Minnesota Wild Have Tough Decisions as the Trade Deadline Approaches
It’s been a “wild” last few days for the Minnesota Wild.
Riding high off of what one could call a miraculous four-game win streak that saw the Wild defeat four of the best that the NHL had to offer, the team went on the road only to drop three straight to St. Louis, Phoenix, and Dallas.
While no team in the NHL is a slouch these days, the three-game losing streak was certainly a letdown and was three games that the Wild could have, and likely should have, won.
Going into the road trip, the four-game swing had Minnesota just two points out of the eighth and final playoff spot. Now, the Wild have slipped to 12th in the Western Conference and are six points out.
With 11 games remaining until the Olympic Break, the biggest question remaining for the Wild is, quite simply, “What should we do?”
With 32 games remaining, Minnesota is in the unenviable position of playing catch up. While they firmly believe that they are a team capable of making the playoffs, one has to wonder if making a playoff push would even be worth it.
As it stands now, the Wild would be sitting about 11th in the NHL draft next season if the lottery were to play out as the standings did. The team has 14 impending unrestricted free agents that have received playing time in the NHL this season and, of those, seven could be considered regulars.
The bottom line is that one way or the other, this will be a completely different team next season.
So the question is left for the Wild: What do we do?
I don’t know what the front office’s answer to this question is, but I certainly know what mine would be.
Blow it up.
The Wild have established that they can play with anyone in the league. They’ve beaten some of the best teams that the league has to offer, including the defending Stanley Cup Champions—twice.
But the Wild have also established two things. One, they are a supremely inconsistent team and two, their team defense leaves very, very much to be desired.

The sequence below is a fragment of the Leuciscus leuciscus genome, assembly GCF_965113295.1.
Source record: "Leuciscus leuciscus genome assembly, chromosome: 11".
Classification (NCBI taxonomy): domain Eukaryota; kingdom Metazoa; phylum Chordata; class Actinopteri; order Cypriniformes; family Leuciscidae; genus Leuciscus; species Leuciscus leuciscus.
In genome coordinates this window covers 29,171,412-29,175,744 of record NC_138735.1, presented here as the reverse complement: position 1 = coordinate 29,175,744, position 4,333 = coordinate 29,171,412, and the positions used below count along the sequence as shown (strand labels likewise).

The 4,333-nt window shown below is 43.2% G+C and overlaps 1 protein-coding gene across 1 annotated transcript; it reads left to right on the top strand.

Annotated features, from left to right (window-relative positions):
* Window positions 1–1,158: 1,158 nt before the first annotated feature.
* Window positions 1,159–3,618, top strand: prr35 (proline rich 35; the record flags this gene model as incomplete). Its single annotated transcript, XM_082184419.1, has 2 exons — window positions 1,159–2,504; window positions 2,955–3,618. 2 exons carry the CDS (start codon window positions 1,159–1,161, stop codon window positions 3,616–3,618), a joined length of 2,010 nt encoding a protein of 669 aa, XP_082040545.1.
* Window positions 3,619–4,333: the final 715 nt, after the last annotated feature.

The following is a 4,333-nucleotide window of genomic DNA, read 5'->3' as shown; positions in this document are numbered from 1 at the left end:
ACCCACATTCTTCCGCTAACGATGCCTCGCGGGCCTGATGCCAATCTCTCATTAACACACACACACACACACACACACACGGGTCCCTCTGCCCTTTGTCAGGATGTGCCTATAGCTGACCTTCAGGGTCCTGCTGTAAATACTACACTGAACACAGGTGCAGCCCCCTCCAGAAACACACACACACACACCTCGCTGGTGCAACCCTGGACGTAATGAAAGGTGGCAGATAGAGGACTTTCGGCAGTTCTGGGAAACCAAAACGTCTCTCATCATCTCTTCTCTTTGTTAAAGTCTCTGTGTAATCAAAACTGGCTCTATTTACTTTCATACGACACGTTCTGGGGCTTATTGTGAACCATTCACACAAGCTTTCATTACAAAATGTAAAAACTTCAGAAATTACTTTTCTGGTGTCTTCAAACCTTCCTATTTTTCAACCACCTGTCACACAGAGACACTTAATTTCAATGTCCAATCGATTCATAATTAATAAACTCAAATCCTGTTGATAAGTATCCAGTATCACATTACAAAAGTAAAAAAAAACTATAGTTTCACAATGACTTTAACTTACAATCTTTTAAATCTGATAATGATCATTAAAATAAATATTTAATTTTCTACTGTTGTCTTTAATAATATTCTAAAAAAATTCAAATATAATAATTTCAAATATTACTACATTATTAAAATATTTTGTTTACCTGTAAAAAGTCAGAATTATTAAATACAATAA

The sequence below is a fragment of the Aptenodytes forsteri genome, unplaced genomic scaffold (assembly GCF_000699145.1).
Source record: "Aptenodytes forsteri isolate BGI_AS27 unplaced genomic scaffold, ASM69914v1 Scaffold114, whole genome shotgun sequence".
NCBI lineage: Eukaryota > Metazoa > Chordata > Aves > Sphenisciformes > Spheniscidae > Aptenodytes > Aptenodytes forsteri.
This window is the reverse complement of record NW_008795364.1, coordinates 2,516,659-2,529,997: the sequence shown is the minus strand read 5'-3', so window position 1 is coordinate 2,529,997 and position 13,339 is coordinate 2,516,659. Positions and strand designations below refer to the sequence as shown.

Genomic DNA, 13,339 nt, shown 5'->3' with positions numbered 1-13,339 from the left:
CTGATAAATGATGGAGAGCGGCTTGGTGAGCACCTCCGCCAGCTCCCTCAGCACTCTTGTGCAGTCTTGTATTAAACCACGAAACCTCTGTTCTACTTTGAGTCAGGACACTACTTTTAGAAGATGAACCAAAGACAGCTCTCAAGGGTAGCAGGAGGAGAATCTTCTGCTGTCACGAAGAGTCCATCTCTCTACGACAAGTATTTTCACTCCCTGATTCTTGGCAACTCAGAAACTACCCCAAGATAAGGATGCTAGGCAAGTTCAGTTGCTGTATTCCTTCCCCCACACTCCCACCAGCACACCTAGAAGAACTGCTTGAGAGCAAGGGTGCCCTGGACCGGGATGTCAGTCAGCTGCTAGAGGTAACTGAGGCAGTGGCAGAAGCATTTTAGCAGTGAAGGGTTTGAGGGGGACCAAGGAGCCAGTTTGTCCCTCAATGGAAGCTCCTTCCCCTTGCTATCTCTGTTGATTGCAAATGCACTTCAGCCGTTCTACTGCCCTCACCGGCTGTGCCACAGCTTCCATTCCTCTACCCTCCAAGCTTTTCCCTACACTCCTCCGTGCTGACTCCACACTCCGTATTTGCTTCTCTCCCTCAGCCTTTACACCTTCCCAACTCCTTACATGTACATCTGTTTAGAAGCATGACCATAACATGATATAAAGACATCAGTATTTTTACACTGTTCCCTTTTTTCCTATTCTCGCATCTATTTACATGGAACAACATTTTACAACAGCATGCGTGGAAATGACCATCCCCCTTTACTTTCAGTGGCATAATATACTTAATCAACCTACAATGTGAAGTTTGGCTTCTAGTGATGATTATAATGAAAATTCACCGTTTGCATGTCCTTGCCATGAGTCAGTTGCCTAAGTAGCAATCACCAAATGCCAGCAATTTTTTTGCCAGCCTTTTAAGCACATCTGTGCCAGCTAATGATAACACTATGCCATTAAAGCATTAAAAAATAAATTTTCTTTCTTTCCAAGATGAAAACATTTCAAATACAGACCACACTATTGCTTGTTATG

Both consistency and team defense are of the utmost importance when it comes time for the playoffs and without those, Minnesota would be dead in the water, likely facing either the Chicago Blackhawks or the San Jose Sharks.
While I’ve tried to remain optimistic, at this point I don’t know that making the playoffs would do this team any bit of good.
Don’t get me wrong, I’m not saying that the team should tank. I do, however, think that they need to look at their tradable assets and decide which of them fits into the future of the team.
The Wild’s minor league system and prospect system has been decimated by poor trading and poor drafting on the part of Doug Risebrough. There is no better time to restock the system then at the trade deadline.
With players like Owen Nolan, Eric Belanger, and Marek Zidlicky all becoming unrestricted free agents, Minnesota has a wealth of players that could be very valuable to any team making a playoff push or even wanting depth for the playoffs.
The trade deadline often breeds insanity through many GMs (a sixth round pick for Chris Simon, anyone?) dead set on improving their team and many would pay a pretty penny for a veteran with a history of goal scoring (Nolan), a faceoff wizard in the midst of a career year (Belanger), or a highly skilled, if defensively deficient, puck-moving defenseman (Zidlicky).
There are players that I honestly think the Wild should hold onto and try to work out a deal with (Johnsson), but the fact remains that few, if any, of the players that are up for new contracts during the offseason are in what people would consider the core of this team.
What the team does have are a handful of restricted free agents (Latendresse and Clutterbuck specifically) that will likely be due for raises and a deficiency of size up front and on the blueline. The combination of all of these leads me back to my initial point: blow it up.
Get picks and prospects or maybe a young, undervalued player like Latendresse, but move absolutely everybody in the organization that doesn’t have a future with the team.
There is no doubt that the future of this team lies not with what they have, but what they will have. Players like Koivu, Burns, and Schultz are undoubtedly involved in the future of the Wild, but the rebuilding and reloading of this organization began on Jul. 1 with the signings of Greg Zanon and Martin Havlat, and needs to continue on Mar. 3 at the trade deadline.
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